Don't use CC to send a newsletter

Lots of companies have an email newsletter these days, but some of them are breaching the Data Protection Act by simply using the CC (carbon copy) field in their email software to send their newsletters.

The Data Protection Act stipulates that you must take all reasonable measures to ensure the data you hold, such as people's email addresses, are not divulged to third parties unless they have given you permission to do so.

By giving you their email address, people are assuming that you will look after it and not allow spammers to get hold of it. However, if you then send them an email, or email newsletter, using the CC field, every recipient can see every other recipient's email address. This is a clear breach of the Data Protection Act.

Now, usually, this sort of thing might not pose a problem. Most people don't even notice, and most people do not realise that having their email address distributed across multiple computers greatly increases the opportunities for spammers and viruses.

And, the Data Protection Act is probably the least enforced legislation in the UK.

But, there are some companies with large distribution lists that have received serious complaints from using the CC field.

So, what can you do? You want to send the newsletter but don't want to risk annoying any of the recipients.

Most email software also has another option, BCC (blind carbon copy). On some software this is considered an advanced option so it's not offered by default and you may need to hunt for it in the advanced options.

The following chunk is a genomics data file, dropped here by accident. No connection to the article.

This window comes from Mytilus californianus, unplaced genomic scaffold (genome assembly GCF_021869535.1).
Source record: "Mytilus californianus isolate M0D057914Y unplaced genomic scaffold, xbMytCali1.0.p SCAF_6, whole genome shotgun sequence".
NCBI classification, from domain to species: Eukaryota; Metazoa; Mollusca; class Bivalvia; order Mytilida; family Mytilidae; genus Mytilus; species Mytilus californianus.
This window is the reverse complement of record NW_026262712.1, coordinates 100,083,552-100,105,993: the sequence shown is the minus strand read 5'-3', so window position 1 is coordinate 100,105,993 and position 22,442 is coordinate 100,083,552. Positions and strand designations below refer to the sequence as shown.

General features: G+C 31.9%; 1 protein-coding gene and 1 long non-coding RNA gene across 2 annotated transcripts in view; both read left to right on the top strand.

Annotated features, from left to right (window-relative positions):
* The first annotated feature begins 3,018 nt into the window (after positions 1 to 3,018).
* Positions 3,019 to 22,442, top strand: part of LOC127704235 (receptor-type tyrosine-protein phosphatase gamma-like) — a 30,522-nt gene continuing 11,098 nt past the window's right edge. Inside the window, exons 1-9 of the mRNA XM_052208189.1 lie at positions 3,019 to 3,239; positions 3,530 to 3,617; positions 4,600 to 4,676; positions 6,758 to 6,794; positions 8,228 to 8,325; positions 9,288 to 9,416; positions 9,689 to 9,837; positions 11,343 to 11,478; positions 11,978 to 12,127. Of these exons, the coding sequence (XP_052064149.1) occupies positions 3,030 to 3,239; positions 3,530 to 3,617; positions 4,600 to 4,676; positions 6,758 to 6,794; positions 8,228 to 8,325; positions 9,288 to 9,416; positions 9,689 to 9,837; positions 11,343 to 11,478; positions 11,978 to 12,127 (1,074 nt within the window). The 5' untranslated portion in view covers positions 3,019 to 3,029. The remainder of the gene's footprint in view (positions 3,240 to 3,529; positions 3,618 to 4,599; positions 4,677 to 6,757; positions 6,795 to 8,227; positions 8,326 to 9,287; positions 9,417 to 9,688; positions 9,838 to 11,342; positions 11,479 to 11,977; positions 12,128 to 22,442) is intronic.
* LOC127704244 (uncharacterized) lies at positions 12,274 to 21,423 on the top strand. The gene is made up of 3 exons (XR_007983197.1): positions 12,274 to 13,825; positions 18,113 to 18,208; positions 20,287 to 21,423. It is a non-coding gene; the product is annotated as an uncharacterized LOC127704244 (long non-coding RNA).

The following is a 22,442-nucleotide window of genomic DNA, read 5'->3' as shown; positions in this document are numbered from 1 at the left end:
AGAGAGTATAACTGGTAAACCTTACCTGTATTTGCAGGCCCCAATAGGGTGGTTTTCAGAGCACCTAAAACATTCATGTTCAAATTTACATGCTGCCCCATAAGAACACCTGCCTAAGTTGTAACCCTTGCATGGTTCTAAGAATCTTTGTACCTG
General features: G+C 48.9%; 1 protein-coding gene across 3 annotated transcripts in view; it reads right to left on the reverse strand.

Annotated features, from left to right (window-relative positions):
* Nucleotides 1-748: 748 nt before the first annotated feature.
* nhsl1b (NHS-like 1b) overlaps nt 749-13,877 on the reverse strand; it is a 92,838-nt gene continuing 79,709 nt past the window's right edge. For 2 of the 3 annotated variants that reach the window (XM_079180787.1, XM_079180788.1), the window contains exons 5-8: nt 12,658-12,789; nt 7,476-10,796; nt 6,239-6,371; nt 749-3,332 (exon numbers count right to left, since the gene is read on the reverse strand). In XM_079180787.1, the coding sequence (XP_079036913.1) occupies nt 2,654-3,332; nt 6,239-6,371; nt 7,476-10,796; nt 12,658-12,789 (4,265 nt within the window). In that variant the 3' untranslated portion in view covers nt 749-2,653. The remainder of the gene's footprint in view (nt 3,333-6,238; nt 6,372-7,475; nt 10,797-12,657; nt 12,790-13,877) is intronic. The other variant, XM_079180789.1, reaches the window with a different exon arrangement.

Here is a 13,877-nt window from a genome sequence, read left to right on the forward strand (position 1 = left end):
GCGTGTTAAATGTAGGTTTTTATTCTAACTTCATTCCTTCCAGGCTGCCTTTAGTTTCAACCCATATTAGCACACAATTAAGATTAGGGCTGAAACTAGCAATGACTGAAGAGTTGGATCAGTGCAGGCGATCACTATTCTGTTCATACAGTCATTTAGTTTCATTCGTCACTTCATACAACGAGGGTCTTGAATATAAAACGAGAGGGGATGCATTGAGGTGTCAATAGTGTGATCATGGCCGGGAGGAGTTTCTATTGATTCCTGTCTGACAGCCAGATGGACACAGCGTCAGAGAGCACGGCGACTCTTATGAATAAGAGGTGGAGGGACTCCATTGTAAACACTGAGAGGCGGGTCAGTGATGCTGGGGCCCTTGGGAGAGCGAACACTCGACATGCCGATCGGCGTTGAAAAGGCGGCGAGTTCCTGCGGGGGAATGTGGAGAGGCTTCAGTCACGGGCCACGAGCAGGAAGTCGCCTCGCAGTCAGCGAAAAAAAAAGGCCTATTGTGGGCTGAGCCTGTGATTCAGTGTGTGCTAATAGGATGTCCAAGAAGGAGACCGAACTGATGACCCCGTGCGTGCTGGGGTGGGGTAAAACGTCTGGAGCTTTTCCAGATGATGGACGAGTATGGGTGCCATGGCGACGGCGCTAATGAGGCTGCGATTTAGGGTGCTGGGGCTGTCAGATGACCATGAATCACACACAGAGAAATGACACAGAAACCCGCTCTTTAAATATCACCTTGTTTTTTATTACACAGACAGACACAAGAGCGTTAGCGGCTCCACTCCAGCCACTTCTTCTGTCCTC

The BCC field does exactly the same thing as the CC field except the recipients receive the email without being able to see the other recipients' addresses.

Now, using BCC or CC to run a newsletter is a very cheap and cheerful way to do it, and it can reflect poorly on your business over using dedicated e-newsletter software, but if you really want to do it this way, then just make sure that you aren't breaching the Data Protection Act, because some subscribers may get quite annoyed with you.

This guidance also applies to all other emails that you send. If you don't have permission, explicitly or implicitly, to divulge people's email addresses, then you shouldn't use CC.

OpenGlobal can help you to run an effective mailing list and newsletter campaign, whilst adhering to the complex laws which are applicable. Contact us now to find out about running a mailing list or integrating a mailing list with your website.


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